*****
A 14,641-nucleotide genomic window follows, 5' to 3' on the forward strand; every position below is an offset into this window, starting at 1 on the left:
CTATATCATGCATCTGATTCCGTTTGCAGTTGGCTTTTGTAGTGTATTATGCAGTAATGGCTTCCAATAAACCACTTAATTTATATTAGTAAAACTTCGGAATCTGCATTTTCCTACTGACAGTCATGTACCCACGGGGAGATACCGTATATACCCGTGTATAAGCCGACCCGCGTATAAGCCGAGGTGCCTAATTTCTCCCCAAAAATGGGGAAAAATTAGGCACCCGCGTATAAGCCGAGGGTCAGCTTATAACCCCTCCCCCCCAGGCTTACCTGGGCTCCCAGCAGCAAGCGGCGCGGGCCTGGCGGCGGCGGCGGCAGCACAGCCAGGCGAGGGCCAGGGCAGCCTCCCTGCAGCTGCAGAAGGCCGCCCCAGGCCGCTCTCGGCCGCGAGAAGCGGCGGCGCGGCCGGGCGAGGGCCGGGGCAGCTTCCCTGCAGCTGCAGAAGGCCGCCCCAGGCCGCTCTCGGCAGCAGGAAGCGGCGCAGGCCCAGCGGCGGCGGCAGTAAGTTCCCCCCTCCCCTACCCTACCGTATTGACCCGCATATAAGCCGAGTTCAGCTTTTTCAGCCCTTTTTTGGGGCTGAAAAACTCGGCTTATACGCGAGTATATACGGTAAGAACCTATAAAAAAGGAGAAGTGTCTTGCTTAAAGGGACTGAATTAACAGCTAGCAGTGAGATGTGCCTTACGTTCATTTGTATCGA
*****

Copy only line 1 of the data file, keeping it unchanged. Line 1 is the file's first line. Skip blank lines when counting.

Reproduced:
A 14,641-nucleotide genomic window follows, 5' to 3' on the forward strand; every position below is an offset into this window, starting at 1 on the left: